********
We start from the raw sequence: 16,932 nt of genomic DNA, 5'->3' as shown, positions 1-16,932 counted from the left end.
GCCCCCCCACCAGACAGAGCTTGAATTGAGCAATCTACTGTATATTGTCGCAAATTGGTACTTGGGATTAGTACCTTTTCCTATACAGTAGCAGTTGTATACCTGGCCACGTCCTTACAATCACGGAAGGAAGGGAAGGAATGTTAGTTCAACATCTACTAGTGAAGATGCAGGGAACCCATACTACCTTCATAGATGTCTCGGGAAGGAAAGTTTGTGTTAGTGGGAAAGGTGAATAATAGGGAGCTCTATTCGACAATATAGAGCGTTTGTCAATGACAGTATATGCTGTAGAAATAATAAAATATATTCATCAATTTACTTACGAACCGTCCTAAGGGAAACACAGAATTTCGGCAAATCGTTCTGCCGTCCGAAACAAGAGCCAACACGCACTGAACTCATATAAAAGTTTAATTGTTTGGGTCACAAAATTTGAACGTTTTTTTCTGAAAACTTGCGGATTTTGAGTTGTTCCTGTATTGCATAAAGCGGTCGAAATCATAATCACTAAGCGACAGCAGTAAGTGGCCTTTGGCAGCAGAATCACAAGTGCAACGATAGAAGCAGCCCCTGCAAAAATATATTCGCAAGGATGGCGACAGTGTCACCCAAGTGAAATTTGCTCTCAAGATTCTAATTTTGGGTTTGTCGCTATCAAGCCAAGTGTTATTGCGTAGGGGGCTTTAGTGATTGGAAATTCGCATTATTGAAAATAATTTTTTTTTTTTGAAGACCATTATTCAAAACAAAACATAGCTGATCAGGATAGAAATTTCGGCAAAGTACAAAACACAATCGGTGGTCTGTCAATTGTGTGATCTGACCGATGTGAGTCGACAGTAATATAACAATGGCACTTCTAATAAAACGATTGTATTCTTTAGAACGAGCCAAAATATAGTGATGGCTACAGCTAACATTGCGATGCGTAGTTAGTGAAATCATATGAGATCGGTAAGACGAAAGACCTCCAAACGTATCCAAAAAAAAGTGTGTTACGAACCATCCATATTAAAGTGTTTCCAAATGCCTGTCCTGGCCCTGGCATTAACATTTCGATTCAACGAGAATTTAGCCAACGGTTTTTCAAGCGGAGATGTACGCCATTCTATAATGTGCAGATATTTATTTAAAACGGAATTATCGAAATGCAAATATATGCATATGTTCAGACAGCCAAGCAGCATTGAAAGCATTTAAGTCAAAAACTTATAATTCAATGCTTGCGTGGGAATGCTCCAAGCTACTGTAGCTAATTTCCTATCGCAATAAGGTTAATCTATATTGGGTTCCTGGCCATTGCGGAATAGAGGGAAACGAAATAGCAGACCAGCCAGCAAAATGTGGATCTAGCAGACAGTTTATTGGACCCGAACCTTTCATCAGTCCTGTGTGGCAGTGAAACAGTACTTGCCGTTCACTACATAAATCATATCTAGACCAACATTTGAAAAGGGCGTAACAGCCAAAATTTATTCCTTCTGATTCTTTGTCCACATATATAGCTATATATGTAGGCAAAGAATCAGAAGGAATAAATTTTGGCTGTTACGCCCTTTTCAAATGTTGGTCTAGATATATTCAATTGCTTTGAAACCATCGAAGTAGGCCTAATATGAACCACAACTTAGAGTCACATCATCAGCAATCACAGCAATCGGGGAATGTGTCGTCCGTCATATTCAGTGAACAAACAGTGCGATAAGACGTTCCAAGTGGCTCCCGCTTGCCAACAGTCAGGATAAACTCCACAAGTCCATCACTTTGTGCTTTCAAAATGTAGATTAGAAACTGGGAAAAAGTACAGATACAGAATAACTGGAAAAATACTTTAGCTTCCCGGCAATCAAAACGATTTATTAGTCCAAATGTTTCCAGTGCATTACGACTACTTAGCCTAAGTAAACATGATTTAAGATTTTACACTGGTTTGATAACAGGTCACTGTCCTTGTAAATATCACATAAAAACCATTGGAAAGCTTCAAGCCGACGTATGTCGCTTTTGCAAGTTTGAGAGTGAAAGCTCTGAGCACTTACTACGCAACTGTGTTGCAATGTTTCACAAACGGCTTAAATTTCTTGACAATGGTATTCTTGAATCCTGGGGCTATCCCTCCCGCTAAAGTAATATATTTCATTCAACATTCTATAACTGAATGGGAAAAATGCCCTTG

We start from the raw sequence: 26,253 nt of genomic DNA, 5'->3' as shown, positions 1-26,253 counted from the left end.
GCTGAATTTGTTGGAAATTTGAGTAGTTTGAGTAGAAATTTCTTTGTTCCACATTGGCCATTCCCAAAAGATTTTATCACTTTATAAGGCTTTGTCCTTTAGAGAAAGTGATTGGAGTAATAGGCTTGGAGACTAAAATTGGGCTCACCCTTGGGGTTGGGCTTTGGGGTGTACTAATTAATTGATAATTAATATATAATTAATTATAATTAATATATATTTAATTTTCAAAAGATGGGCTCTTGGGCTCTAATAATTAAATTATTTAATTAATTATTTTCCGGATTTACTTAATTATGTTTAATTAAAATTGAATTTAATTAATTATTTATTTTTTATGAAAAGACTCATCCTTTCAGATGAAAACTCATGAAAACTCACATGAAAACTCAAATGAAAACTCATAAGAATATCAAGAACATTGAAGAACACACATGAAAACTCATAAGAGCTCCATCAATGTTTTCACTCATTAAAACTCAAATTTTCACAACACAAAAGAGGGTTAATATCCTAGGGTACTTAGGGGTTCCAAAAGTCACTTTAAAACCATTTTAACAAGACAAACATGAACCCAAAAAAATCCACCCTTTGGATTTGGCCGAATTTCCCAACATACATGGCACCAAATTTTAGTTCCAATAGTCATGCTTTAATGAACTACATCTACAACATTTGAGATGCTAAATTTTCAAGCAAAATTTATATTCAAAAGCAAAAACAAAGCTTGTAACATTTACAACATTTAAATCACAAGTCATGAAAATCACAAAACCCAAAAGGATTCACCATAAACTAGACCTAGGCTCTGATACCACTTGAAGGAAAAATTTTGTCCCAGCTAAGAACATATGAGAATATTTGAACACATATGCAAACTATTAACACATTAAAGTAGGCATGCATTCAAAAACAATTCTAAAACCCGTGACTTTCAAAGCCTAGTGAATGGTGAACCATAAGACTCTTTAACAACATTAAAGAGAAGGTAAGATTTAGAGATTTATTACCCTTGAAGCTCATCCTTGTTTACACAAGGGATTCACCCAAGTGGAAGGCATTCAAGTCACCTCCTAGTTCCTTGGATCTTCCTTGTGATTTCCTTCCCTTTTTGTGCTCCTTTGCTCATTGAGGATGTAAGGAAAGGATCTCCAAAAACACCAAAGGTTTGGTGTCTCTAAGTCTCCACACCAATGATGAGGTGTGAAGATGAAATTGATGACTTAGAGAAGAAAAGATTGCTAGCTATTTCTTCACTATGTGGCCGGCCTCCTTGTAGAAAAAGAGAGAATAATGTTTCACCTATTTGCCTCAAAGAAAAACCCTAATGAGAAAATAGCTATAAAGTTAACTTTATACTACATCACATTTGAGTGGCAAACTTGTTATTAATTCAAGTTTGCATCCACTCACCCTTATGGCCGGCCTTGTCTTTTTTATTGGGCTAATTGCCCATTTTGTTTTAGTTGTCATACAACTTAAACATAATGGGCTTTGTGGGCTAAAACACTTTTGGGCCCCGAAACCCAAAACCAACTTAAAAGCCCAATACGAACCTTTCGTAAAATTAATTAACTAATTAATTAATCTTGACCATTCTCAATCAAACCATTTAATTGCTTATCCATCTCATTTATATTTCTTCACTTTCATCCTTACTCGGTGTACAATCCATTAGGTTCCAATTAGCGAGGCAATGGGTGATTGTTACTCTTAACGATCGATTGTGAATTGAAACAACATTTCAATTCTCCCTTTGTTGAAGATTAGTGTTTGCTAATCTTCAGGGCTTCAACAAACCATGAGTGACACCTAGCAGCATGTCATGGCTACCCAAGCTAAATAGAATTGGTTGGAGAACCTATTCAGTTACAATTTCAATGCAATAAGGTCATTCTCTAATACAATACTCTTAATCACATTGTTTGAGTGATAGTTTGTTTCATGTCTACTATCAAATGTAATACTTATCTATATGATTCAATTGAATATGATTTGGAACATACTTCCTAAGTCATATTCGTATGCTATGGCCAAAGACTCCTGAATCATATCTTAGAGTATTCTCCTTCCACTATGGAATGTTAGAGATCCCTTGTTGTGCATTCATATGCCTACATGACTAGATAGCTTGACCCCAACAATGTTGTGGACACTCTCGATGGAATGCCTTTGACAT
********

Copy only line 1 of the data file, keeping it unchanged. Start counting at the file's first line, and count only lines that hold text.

We start from the raw sequence: 16,932 nt of genomic DNA, 5'->3' as shown, positions 1-16,932 counted from the left end.